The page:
This is underscored, ironically, by the lack of a coherent style in the exhibition overall. Instead, there is a cacophony of displays, each appropriate to the theme rather than linked to the others. The exhibition does not provide coherence, but rather Dior’s style does. This provides a meta-comment on how brands evolve—by identifying key elements that must be continually repeated, each time with details reimagined to create apparent newness. Visitors are jolted into fresh concentration at every turn, despite the show’s exhausting size. It is hard to become jaded when now you see a room towering with toiles seemingly reaching to the heavens, and in a small corner, an atelier worker demonstrating the craft skills fundamental to haute couture; or now, a parade of tailored garments, each framed by a glowing neon proscenium.

Christian Dior, Junon gown, Haute Couture, Fall–Winter 1949, Milieu du siècle line. Long crinoline evening dress embroidered with sequins by Rébé. Paris, Dior Héritage. © MAD / Nicholas Alan Cope.

 

Christian Dior, Palmyre gown, Fall–Winter 1952, Haute Couture collection, Profilée line. Evening gown in satin by Robert Perrier, embroidered with Swarovski crystals, metallic thread, gemstones, pearls, and sequins by Ginesty, Paris, Dior Héritage. © MAD, Paris / Nicholas Alan Cope.

These constant reminders to look do not just revive flagging visitors; they also recall the approach of long-term Dior collaborator Alexandre de Betak, who was responsible for many of the most elaborate and memorable fashion shows of the past twenty-five years. Betak is a keen observer, not just of fashion but also of fashion audiences. He realized that the growth of digital media, especially Instagram, meant that the front row watched the runway differently, and he factored this into not just the show’s design but crucially also its pacing. He allowed time for smartphones to be pulled from bags to capture the important first look and considered how to ensure repeated images would be taken throughout, as he noted in an interview with CNN. “Today Instagram is the new channel, the new role. It’s the biggest media outlet in the fashion world. … So, when 15-second Instagram videos first launched, we adapted to them, and tried to create filmable moments that lasted 15 seconds at a time.”2

In the exhibition itself, visitors observed with eyes and with phones held aloft to record each section and ensemble. The show’s finale is a quintessential Instagram story—in a high-ceilinged space set as a ballroom, all of Dior’s creative directors’ most lavish gowns are displayed. This is dazzling in itself—to see so many technically and aesthetically refined garments together, at eye level and stacked up high as though balanced on the layers of a lavish wedding cake—but this is not the coup de grâce. Slowly, you become aware that the lighting is changing and shimmering with gold; the most luxurious snowstorm seems to engulf gowns and visitors alike, and then it is gone.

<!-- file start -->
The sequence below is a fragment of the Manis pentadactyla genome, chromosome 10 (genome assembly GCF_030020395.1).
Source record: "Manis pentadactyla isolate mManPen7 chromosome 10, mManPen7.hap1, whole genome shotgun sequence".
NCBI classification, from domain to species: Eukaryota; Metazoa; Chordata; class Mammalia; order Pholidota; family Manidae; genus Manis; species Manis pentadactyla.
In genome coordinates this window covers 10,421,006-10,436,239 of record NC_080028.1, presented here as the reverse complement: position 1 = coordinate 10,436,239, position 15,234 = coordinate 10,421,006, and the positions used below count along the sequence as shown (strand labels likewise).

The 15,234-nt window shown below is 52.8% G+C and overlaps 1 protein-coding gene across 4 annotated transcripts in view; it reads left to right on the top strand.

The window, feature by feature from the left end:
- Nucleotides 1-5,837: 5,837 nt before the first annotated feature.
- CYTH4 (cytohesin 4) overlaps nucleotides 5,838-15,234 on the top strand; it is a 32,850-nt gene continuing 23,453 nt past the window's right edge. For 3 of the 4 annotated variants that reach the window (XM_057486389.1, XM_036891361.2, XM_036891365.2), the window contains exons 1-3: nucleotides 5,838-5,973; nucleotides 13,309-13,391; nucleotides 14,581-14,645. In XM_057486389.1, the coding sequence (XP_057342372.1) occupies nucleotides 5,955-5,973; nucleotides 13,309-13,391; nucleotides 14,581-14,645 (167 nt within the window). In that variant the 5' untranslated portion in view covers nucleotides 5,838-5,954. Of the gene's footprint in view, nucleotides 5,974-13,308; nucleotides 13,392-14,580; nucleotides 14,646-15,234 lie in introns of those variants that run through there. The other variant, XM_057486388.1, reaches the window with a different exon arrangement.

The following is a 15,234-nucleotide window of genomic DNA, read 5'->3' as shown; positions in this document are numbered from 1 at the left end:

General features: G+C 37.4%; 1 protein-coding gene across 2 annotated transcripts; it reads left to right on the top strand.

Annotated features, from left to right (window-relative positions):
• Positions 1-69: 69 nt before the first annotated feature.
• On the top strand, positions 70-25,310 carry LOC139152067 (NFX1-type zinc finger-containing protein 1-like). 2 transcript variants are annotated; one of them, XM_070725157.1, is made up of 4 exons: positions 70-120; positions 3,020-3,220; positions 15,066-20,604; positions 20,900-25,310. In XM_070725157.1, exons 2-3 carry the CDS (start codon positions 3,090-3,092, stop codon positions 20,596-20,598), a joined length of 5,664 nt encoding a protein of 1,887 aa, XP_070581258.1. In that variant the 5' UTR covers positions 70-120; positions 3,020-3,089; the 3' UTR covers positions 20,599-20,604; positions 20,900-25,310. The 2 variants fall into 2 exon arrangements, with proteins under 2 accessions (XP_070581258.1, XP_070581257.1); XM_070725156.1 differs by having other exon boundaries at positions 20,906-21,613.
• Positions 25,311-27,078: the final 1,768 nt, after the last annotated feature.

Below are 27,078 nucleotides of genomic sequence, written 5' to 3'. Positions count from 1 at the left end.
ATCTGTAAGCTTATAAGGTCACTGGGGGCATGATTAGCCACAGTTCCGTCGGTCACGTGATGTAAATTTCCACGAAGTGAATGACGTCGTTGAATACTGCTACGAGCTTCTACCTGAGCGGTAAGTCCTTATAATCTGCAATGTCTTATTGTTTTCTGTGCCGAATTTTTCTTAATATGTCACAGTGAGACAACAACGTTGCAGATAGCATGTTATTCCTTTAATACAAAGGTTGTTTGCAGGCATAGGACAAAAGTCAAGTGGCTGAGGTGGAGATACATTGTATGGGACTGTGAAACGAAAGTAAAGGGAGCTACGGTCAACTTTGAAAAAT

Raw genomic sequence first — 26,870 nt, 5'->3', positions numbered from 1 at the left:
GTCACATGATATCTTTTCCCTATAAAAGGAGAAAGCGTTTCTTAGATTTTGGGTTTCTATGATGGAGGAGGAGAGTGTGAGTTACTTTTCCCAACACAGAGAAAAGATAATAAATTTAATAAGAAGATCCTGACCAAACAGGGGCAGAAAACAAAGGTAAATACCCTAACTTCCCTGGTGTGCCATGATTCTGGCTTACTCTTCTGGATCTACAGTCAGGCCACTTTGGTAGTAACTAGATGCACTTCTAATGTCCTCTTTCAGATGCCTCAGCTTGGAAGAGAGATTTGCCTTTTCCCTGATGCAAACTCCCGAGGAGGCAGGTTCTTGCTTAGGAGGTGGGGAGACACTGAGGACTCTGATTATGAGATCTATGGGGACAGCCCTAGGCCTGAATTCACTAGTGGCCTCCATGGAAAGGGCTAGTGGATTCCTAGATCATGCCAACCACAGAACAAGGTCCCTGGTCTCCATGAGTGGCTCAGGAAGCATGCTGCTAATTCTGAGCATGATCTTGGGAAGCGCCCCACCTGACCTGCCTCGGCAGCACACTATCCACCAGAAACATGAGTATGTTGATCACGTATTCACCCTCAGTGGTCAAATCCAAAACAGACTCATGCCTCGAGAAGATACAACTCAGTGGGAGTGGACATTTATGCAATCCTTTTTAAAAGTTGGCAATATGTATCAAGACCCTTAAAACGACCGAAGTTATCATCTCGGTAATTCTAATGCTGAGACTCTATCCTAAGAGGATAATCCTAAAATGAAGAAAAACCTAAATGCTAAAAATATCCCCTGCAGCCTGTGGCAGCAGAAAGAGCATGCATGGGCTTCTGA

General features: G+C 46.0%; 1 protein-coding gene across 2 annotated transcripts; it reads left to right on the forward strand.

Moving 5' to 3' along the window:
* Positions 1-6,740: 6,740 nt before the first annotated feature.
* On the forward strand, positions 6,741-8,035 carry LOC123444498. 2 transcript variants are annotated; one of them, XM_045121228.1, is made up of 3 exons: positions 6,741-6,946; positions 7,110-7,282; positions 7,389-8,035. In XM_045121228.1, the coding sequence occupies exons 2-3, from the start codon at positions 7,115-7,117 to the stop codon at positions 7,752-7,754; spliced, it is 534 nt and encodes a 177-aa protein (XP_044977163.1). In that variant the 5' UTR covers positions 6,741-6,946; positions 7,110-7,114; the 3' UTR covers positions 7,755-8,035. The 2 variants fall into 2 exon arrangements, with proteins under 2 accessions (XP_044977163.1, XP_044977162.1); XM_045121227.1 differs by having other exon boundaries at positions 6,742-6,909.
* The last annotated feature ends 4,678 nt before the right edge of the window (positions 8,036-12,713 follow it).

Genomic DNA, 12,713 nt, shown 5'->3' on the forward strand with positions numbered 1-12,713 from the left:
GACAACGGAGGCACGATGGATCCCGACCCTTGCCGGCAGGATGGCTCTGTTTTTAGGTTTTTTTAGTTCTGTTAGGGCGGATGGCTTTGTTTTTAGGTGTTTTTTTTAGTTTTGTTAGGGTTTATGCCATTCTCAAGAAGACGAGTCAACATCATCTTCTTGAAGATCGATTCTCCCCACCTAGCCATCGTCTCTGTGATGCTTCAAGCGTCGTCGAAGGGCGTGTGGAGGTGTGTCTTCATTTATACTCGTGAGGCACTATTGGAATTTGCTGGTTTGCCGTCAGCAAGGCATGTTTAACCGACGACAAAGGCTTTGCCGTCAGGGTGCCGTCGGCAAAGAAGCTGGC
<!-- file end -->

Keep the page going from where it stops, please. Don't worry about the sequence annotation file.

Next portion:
This scene has been posted many times, but do not be tricked into thinking this renders the exhibition ephemeral. Instagram may be based on a feed of images to be flicked through, but it also creates archives, living on in each individual’s account. A huge number of brands have recognized this potential new form of archive, and therefore of public communication, including Dior itself, which, alongside its existing YouTube videos of craft and collections in process, has become adept at using still and moving images to create a digital environment that can be glanced at or perused at length and as a whole rather than as part of a feed. Fashion historians, fans, vintage collectors, and curators also have their own accounts that curate their experiences of, for example, exhibitions such as this, and situate them within the context of one person’s aesthetic choices. Curators who recognize the platform’s power to both enhance and collate visitors’ experiences may well be realizing what fashion designers such as Christian Dior did decades ago—that fashion’s ephemerality is part of its just-out-of-reach appeal, but that ephemerality is also part of a myth built on brilliant communication, a keen eye for interconnected design forms, and a very good archive.

Rebecca Arnold is senior lecturer in history of dress and textiles at the Courtauld Institute of Art in London.

Notes

  1. 1. David Howes, “Hyperesthesia, or, The Sensual Logic of Late Capitalism,” in The Empire of the Senses: The Sensual Culture Reader, ed. David Howes (Oxford: Berg, 2005), 281–303.
  2. 2. Monica Ainley, “The ‘Fellini of Fashion’ Alexandre de Betak on the Future of the Runway,” CNN Style, October 2, 2017, http://edition.cnn.com/style/article/alexandre-de-betak-fashion-show-revolution/index.html.

© 2018 Bard Graduate Center: Decorative Arts, Design History, Material Culture
West 86th is a publication of the Bard Graduate Center and the University of Chicago Press